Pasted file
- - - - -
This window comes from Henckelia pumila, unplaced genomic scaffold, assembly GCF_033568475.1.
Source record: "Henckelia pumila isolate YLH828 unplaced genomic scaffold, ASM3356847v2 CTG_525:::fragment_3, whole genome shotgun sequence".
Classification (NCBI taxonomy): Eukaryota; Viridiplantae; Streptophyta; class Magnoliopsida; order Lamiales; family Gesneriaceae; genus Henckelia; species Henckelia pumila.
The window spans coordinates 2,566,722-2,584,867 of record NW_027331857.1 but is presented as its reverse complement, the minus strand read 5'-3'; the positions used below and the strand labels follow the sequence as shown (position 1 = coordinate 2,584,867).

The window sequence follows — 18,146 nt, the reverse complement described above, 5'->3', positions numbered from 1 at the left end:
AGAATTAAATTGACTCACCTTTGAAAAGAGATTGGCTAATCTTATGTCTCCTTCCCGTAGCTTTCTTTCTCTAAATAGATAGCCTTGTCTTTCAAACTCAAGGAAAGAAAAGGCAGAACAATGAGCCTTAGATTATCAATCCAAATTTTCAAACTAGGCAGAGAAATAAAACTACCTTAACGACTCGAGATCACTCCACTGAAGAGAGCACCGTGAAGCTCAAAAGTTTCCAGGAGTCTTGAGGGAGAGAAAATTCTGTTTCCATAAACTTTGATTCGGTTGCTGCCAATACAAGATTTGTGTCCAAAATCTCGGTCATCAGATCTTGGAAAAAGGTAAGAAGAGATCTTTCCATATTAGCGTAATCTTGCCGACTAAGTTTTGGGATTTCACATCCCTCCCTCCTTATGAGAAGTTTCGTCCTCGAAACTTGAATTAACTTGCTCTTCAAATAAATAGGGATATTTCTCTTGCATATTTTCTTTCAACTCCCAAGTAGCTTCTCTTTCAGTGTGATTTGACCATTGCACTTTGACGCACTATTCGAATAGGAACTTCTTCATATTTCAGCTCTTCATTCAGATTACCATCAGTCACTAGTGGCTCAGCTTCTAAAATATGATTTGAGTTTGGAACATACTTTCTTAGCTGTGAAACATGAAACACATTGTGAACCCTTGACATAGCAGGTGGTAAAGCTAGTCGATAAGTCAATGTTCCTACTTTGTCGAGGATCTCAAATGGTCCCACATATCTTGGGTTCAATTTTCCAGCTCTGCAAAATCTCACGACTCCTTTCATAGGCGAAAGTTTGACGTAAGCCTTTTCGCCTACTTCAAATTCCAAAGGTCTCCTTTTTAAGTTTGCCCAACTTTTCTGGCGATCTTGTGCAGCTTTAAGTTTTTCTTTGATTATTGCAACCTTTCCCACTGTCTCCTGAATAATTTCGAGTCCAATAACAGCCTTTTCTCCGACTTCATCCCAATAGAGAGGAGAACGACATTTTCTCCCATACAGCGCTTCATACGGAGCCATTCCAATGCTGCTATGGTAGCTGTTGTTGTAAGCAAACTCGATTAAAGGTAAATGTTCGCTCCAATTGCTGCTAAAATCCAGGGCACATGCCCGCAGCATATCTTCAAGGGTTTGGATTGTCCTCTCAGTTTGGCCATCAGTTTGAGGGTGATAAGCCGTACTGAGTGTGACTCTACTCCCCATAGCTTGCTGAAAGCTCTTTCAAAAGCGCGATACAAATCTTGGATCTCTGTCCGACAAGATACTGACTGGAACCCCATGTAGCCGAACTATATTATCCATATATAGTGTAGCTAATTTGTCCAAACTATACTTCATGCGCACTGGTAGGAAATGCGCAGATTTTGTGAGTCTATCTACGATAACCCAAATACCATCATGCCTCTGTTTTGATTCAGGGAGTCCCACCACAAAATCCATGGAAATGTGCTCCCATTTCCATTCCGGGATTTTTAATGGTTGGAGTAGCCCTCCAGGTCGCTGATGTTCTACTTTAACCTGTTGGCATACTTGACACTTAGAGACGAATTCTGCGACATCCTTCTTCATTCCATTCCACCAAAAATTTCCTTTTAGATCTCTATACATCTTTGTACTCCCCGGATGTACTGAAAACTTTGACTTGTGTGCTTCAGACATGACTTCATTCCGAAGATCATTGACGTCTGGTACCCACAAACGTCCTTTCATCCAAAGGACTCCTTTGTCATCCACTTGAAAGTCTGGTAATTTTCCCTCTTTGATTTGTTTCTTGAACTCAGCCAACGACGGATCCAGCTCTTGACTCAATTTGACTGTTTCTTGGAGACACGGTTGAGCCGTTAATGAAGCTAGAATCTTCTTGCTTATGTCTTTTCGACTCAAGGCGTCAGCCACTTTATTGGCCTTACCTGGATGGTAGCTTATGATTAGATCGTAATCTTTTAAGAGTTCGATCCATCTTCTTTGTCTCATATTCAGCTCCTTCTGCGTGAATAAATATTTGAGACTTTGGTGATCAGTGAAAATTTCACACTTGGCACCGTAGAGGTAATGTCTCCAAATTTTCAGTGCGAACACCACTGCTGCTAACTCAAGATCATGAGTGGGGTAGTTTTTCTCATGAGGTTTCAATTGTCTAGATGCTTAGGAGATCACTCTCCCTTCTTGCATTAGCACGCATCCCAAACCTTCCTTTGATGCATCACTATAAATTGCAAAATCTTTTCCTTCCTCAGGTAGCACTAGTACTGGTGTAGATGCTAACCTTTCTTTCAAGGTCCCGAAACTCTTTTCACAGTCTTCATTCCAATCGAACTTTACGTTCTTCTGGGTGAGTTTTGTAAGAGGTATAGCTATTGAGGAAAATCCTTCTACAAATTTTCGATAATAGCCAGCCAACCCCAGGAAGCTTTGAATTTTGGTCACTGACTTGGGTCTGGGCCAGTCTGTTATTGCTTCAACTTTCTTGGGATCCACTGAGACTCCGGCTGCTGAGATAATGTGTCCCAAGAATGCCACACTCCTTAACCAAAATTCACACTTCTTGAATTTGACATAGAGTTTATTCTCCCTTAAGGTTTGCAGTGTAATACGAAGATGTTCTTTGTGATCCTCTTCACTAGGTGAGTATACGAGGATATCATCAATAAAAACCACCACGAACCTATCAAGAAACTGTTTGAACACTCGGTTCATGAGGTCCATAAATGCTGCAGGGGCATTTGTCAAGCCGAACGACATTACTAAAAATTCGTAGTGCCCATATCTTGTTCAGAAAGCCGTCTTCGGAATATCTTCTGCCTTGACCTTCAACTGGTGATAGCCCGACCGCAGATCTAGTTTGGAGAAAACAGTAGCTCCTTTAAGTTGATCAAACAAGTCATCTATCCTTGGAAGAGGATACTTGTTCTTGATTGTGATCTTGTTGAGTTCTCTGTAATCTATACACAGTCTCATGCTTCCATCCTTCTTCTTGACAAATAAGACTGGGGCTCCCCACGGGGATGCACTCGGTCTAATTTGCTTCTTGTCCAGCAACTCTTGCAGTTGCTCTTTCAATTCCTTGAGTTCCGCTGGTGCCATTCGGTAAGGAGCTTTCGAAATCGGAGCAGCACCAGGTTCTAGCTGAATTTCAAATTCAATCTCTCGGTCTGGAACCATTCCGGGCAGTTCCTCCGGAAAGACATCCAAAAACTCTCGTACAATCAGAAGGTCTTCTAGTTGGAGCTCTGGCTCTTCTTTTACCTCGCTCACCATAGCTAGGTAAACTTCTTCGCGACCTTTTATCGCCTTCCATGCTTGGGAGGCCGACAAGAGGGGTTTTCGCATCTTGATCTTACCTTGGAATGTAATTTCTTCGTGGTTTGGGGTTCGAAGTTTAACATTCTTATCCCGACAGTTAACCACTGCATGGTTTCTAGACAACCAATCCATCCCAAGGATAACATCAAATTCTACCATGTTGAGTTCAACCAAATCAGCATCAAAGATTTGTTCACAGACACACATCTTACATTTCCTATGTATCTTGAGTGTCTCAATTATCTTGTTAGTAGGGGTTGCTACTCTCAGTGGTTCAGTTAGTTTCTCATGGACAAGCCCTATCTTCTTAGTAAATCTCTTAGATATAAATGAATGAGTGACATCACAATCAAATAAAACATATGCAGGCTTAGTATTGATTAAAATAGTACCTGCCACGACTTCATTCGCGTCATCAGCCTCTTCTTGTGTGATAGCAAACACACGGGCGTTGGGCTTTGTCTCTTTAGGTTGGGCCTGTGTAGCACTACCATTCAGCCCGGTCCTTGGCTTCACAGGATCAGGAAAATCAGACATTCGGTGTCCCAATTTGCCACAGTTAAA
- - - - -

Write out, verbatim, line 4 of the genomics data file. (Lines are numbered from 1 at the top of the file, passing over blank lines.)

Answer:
The window spans coordinates 2,566,722-2,584,867 of record NW_027331857.1 but is presented as its reverse complement, the minus strand read 5'-3'; the positions used below and the strand labels follow the sequence as shown (position 1 = coordinate 2,584,867).